We couldn't access your location, please search for a location. Search Please fill out this field. Herpes is a common infection. Herpes is a super-common infection that stays in your body for life. More than half of Americans have oral herpes, and about 1 out of 6 Americans has genital herpes. Herpes is caused by two different but similar viruses: Both kinds can make sores pop up on and around your vulva, vagina, cervix, anus, penis, scrotum, butt, inner thighs, lips, mouth, throat, and rarely, your eyes.
Herpes is spread from skin-to-skin contact with infected areas, often during vaginal sex, oral sex, anal sex, and kissing. Herpes causes outbreaks of itchy, painful blisters or sores that come and go. People with herpes have relationships, have sex, and live perfectly healthy lives.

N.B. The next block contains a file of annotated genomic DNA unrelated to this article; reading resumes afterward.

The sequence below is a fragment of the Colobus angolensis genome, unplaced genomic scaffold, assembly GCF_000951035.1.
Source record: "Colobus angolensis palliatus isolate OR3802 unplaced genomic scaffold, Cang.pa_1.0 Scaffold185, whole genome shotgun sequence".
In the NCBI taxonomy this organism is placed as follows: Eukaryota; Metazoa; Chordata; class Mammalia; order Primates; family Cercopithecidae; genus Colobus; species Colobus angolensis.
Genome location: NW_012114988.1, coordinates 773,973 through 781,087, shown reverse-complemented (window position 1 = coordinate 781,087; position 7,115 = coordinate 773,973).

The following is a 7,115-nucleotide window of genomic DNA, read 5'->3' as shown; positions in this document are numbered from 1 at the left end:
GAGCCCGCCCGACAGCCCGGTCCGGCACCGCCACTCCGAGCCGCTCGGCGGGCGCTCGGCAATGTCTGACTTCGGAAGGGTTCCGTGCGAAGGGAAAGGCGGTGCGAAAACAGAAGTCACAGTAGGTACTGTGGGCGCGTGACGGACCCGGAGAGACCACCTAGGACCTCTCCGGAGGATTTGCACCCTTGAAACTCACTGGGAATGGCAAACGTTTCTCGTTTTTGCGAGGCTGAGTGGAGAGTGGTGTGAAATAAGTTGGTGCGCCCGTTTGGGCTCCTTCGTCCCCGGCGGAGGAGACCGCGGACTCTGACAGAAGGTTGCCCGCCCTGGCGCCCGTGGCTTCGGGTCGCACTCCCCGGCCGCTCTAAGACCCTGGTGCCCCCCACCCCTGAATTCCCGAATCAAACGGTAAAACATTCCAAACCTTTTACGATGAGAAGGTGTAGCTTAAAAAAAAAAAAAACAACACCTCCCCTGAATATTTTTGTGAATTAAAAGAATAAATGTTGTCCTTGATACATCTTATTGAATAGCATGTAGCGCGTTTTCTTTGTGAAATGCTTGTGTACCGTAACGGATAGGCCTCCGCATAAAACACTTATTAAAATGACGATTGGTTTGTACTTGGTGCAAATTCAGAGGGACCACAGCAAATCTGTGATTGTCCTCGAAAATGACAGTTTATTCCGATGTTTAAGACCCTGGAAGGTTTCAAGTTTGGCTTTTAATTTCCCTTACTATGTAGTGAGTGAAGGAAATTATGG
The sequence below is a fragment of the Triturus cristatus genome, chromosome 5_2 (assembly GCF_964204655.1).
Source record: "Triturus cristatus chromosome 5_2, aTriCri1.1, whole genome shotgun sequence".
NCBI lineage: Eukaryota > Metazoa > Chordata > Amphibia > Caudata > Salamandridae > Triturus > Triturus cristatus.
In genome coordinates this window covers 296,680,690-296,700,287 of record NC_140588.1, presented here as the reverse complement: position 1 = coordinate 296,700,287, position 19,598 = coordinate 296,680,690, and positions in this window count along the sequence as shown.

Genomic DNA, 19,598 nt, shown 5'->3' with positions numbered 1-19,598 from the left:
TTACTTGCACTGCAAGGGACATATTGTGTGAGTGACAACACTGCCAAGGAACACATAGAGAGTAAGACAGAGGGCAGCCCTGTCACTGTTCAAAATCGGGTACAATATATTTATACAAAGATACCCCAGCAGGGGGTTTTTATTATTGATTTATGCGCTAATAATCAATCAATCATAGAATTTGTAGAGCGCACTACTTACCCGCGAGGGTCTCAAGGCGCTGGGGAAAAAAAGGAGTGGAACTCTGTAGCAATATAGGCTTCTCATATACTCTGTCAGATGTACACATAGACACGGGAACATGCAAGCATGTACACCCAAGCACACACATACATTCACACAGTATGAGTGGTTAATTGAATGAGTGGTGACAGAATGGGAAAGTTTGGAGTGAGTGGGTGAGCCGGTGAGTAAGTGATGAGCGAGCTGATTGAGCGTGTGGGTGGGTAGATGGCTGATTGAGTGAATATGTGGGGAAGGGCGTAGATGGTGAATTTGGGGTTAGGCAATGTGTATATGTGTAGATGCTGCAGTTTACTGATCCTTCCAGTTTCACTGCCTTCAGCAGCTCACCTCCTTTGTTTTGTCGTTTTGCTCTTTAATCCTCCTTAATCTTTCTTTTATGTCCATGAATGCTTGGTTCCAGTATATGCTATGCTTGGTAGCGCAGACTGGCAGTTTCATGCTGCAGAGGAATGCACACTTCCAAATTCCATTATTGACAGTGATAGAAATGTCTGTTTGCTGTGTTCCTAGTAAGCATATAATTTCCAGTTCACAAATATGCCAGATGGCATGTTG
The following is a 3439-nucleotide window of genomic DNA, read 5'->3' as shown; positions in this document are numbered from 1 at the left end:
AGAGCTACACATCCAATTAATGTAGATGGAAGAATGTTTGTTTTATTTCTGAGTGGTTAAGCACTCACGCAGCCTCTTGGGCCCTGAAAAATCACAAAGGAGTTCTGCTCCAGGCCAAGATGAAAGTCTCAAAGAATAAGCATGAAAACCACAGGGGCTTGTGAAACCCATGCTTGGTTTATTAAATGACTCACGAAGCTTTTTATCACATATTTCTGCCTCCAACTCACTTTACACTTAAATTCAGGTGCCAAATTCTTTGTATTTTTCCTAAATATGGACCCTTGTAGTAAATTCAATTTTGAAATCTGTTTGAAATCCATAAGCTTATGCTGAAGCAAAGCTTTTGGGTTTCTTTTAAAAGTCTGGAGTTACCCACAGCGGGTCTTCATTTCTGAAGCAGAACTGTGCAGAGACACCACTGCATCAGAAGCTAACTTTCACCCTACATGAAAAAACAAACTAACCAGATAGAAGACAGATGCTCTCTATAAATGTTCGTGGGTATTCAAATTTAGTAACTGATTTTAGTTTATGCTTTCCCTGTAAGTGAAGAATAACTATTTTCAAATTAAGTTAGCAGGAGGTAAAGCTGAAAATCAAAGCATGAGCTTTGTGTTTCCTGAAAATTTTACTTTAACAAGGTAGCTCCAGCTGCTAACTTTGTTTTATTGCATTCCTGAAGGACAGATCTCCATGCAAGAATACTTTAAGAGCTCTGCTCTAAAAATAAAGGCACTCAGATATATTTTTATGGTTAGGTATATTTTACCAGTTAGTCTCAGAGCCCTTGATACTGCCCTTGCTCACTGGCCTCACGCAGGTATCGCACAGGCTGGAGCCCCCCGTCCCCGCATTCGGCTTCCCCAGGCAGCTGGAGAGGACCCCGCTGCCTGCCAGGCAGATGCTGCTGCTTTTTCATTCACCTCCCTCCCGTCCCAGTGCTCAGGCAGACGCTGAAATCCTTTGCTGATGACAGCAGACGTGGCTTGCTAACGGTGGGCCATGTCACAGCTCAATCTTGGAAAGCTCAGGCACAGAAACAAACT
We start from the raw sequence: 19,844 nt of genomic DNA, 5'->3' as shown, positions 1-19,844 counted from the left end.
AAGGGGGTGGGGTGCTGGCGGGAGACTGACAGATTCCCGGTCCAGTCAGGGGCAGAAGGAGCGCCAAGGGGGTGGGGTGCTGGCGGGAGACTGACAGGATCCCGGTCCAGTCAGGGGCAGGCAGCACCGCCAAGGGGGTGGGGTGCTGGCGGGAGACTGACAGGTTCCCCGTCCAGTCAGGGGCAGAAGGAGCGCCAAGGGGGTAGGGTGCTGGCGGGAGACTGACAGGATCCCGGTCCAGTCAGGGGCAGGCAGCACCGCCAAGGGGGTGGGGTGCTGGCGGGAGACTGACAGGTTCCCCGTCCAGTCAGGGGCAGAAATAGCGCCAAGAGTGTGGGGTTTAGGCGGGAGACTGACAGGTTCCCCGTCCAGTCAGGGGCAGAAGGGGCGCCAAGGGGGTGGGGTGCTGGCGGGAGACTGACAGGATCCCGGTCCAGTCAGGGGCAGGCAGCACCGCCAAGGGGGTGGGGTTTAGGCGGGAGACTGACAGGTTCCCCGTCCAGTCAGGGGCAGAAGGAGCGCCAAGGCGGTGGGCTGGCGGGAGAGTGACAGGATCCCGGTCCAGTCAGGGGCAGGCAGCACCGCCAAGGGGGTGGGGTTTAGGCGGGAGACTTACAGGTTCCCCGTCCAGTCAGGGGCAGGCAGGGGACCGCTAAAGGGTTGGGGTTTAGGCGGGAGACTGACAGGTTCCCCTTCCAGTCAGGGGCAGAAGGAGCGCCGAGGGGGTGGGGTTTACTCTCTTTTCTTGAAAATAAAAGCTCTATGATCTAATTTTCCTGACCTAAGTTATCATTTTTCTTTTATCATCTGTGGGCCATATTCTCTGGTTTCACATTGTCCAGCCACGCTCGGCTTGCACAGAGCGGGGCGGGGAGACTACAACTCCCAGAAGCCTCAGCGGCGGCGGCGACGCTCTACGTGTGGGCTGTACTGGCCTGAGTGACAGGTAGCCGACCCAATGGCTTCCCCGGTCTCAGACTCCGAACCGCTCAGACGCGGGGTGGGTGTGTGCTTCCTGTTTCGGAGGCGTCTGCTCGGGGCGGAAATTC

Because there are 2 different kinds of herpes simplex viruses HSV-1 and HSV-2 that can live on many body parts, lots of people are confused about what to call these infections. Oral herpes sores are sometimes called cold sores or fever blisters. HSV-1 usually causes oral herpes, and HSV-2 usually causes genital herpes — each strain prefers to live on its favorite area.
For example, you can get HSV-1 on your genitals if someone with a cold sore on their lips gives you oral sex. How do you get herpes? Herpes is easily spread from skin-to-skin contact with someone who has the virus. All it takes is some quick skin-to-skin touching.
You can also get herpes from kissing someone who has oral herpes. The skin on your genitals, mouth, and eyes can be infected easily. Sometimes herpes can be passed in non-sexual ways, like if a parent with a cold sore gives you a peck on the lips. Most people with oral herpes got it when they were kids. You can spread herpes to other parts of your body if you touch a herpes sore and then touch your mouth, genitals, or eyes without washing your hands first.
You can also pass herpes to someone else this way. Herpes is most contagious when sores are open and wet, because fluid from herpes blisters easily spreads the virus.